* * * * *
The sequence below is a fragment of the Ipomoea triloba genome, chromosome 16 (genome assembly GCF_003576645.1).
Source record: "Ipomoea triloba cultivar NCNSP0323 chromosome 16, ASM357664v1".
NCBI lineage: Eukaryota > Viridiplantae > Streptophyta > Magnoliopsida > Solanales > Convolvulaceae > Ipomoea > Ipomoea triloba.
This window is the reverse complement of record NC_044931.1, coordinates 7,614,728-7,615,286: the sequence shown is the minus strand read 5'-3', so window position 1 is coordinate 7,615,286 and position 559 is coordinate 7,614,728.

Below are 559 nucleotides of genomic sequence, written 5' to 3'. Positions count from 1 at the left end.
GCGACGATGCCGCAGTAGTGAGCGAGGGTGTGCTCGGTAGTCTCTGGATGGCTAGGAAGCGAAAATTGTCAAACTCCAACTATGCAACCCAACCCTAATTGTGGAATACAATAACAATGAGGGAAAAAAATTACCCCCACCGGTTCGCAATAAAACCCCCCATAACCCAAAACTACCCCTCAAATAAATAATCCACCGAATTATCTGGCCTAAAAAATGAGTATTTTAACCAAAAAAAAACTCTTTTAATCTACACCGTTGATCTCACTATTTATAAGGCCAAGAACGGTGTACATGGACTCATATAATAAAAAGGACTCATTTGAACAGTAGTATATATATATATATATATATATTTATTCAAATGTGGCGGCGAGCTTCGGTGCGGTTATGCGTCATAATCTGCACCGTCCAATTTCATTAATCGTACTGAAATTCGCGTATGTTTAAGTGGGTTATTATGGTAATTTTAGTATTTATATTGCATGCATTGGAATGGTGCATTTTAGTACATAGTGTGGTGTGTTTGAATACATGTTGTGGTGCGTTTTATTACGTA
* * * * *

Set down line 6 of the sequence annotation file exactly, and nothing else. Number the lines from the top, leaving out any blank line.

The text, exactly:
GCGACGATGCCGCAGTAGTGAGCGAGGGTGTGCTCGGTAGTCTCTGGATGGCTAGGAAGCGAAAATTGTCAAACTCCAACTATGCAACCCAACCCTAATTGTGGAATACAATAACAATGAGGGAAAAAAATTACCCCCACCGGTTCGCAATAAAACCCCCCATAACCCAAAACTACCCCTCAAATAAATAATCCACCGAATTATCTGGCCTAAAAAATGAGTATTTTAACCAAAAAAAAACTCTTTTAATCTACACCGTTGATCTCACTATTTATAAGGCCAAGAACGGTGTACATGGACTCATATAATAAAAAGGACTCATTTGAACAGTAGTATATATATATATATATATATATTTATTCAAATGTGGCGGCGAGCTTCGGTGCGGTTATGCGTCATAATCTGCACCGTCCAATTTCATTAATCGTACTGAAATTCGCGTATGTTTAAGTGGGTTATTATGGTAATTTTAGTATTTATATTGCATGCATTGGAATGGTGCATTTTAGTACATAGTGTGGTGTGTTTGAATACATGTTGTGGTGCGTTTTATTACGTA